Two additional proposed rules regarding proportionality and spoliation also would have affected plaintiffs’ ability to obtain discovery of evidence asymetrically in employers’ hands and make it harder to obtain a remedy for destruction of evidence.

2 people recommend this.
Topic : Discovery  Keyword : Federal Rules  Admin : Legislative Public Policy

NELA Blows The Whistle On General Mills -- Efforts Responsible For Significant Progress In Movement To End Forced Arbitration


As many of you are aware, there has been a trifecta of bad corporate behavior toward employees and consumers. The Oakland Raiders’ motion to compel arbitration in the case Lacy T. v. Oakland Raiders provided a national platform to educate America’s workers on what is happening to their employment and civil rights as a result of forced arbitration. NELA led the charge on that as we worked with Lacy T.’s counsel, sending her attorneys’ and NELA’s statements to hundreds of major media outlets. This produced a flurry of social media activity and many excellent news articles, including the ones in the LA Times and ESPN online, with more expected as the case progresses.

2 people recommend this.
Topic : Forced Arbitration  Admin : Legislative Public Policy

The Oakland Raiderettes are among the millions of workers across America who
are compelled by their employers to give up their rights to go to court and a trial by jury because of forced arbitration clauses. Read NELA's statement to find out how the Raiderettes' case and the Oakland Raiders' response impacts you as an employee, and as an consumer, and what you can do about it.

NELA's Statement On The
The Oakland Raiders’ Motion To Compel Arbitration In
Lacy T. v. The Oakland Raiders

(Washington, DC) – On Friday, March 14, 2014, a significant development occurred in the case of Lacy T. v. The Oakland Raiders, a class action filed in California state court by the team’s employee cheerleaders, known as the Raiderettes, alleging violations of California’s wage and hour laws and other statutes.

"The Raiders are using their unequal power against these women to enforce a dubious forced arbitration provision that would strip them of their right to have their day in court," said Terisa E. Chaw, Executive Director of the National Employment Lawyers Association (NELA). "Rather than have a judge or jury hear the women’s claims in a court of law, they are being required to present their dispute to Roger Goodell, the Commissioner of the National Football League."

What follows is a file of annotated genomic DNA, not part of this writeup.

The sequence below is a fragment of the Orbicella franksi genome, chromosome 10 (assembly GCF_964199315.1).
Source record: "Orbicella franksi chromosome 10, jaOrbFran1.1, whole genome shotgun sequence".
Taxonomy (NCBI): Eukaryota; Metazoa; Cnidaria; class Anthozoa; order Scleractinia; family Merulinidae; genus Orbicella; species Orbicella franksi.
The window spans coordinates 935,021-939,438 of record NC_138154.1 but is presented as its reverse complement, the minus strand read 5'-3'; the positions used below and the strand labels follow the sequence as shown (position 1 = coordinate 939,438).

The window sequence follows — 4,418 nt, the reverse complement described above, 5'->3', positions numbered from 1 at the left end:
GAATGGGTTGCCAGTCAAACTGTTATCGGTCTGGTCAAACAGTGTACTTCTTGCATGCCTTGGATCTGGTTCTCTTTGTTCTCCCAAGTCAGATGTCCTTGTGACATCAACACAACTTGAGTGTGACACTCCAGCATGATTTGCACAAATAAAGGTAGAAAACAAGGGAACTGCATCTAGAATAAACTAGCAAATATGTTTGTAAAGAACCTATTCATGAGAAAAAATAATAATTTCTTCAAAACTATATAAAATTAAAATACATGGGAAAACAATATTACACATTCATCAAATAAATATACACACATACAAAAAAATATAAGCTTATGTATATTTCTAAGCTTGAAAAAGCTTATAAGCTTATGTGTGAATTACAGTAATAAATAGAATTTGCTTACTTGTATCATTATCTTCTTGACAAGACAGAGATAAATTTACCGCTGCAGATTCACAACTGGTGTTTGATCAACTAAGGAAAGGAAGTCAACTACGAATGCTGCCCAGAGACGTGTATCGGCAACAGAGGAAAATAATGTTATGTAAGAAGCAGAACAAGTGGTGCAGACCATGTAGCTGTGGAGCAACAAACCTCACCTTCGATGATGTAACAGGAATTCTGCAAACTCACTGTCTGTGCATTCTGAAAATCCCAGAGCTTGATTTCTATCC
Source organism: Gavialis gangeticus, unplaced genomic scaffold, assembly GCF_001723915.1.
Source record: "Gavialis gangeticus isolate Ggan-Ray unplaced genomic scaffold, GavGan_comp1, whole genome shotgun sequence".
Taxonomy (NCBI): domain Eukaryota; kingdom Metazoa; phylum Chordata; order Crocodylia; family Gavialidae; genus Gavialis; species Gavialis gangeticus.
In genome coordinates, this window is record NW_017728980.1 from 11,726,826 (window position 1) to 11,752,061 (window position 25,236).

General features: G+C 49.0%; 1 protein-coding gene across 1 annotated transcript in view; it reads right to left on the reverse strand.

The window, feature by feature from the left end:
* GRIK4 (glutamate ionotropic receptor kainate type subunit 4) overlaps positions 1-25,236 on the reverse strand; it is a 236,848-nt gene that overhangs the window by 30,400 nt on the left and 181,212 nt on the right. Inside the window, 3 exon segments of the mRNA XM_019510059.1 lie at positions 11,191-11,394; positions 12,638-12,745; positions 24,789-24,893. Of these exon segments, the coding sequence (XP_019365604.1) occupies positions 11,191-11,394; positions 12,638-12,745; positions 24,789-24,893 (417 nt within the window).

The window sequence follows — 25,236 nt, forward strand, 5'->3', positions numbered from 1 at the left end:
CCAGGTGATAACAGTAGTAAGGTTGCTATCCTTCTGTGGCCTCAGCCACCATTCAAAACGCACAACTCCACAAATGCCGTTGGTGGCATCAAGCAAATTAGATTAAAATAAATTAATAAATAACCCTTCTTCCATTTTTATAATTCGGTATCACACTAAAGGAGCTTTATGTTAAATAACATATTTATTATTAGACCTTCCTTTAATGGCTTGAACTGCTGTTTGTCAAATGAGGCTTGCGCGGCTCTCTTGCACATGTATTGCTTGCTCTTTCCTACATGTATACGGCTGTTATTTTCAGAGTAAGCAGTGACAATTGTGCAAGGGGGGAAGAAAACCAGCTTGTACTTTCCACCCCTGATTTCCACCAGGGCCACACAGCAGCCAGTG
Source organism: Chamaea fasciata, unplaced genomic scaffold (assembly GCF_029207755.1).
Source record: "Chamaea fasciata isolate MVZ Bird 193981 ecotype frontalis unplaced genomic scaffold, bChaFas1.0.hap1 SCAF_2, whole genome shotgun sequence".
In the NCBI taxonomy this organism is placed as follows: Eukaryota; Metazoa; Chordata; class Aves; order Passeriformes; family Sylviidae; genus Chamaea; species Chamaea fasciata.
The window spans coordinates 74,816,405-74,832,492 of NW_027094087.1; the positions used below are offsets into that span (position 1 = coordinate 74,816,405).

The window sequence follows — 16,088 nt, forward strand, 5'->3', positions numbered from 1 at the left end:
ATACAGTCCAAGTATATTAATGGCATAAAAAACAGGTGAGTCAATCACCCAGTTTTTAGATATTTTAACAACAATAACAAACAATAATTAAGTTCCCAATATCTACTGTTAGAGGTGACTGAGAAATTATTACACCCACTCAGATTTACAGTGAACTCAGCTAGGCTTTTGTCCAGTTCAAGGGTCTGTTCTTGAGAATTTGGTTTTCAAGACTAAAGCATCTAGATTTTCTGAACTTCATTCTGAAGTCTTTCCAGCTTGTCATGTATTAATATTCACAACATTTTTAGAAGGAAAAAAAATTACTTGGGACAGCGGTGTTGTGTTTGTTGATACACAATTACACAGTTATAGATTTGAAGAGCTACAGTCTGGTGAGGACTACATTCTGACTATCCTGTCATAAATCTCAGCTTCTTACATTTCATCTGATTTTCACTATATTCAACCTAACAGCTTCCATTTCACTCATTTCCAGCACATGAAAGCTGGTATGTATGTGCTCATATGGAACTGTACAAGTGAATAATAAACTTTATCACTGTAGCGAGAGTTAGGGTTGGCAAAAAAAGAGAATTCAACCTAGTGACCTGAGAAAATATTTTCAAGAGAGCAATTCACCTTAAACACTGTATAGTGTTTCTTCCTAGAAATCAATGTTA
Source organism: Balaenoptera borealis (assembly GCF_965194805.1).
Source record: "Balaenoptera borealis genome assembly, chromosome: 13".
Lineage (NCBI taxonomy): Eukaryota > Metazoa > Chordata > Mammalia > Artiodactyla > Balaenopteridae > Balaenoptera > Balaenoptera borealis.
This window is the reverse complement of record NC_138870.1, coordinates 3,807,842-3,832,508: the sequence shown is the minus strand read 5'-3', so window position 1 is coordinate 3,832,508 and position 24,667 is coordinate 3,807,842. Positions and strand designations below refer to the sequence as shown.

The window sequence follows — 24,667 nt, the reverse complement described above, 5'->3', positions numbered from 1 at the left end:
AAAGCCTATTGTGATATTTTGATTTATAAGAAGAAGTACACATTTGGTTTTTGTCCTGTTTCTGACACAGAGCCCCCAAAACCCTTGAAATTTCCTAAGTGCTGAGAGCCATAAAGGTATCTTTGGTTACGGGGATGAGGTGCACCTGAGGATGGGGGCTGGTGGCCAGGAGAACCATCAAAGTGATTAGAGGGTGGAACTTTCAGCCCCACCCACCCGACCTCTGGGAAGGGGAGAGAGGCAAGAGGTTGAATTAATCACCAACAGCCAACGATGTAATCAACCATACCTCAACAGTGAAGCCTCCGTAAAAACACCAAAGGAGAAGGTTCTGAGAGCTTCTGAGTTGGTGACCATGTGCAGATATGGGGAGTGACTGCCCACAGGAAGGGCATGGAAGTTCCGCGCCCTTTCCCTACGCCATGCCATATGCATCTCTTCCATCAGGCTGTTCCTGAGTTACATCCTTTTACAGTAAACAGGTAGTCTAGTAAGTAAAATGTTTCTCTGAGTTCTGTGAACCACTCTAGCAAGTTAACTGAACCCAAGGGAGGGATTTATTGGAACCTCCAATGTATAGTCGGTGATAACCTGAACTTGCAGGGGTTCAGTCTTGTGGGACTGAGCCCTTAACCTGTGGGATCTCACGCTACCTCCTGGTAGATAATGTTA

2 people recommend this.
Topic : Forced Arbitration  Statutes : AFA  Admin : News Release

The following Guest Blog was written by Daniel B. Kohrman, NELA's Vice President of Public Policy.

The Fall 2013 Term of the U.S. Supreme Court began Monday with an age discrimination case, with broad implications for civil rights enforcement under the Fourteenth Amendment to the Constitution.  A lively argument left questions as to whether the Justices had chosen the right case to begin their year.  In fact, many justices expressed skepticism about whether Madigan v. Levin, No. 12-872, was properly before them.

Madigan v. Levin is a challenge to a 7th Circuit ruling, 692 F.3d 607, upholding the right of Harvey Levin, a former senior member of the Illinois Attorney General’s Office, to contest his termination, allegedly based on his age, under the Age Discrimination Employment Act (ADEA), the Equal Protection Clause of the Fourteenth Amendment, and Section 1983 of the Civil Rights Act. 

The petitioner, Illinois Attorney General Lisa Madigan, argued that the ADEA is the exclusive remedy for age discrimination claims.  She asserted that federal anti-discrimination statutes, including the ADEA, are so comprehensive as to demonstrate Congress’ intent to preclude a parallel anti-discrimination claim under the Constitution,  and therefore that the ADEA displaced any competing, constitutional claim for age discrimination under the Constitution or § 1983. 

Be the first person to recommend this.
Topic : Age Discrimination  Statutes : ADEA  Federal Appellate Courts : US Supreme Court

NELA and the Government Accountability Project (GAP) joined together in an amicus brief to support two whistleblowers who reported allegedly wrongful accounting and fee practices for certain Fidelity mutual funds in Lawson v. FMR LLC (Case No. 12-3), currently pending on the merits before the U.S. Supreme Court. After reporting these allegedly fraudulent activities, both were retaliated against for having blown the whistle. After the plaintiffs filed whistleblower complaints with the Department of Labor and then brought suit in federal court, the defendant sought to dismiss their claims on the grounds that employees of contractors or subcontractors are not protected by Section 1514a of the Sarbanes-Oxley Act (SOX). This issue is now before the Supreme Court after the First Circuit found that these employees were not protected by SOX.
Be the first person to recommend this.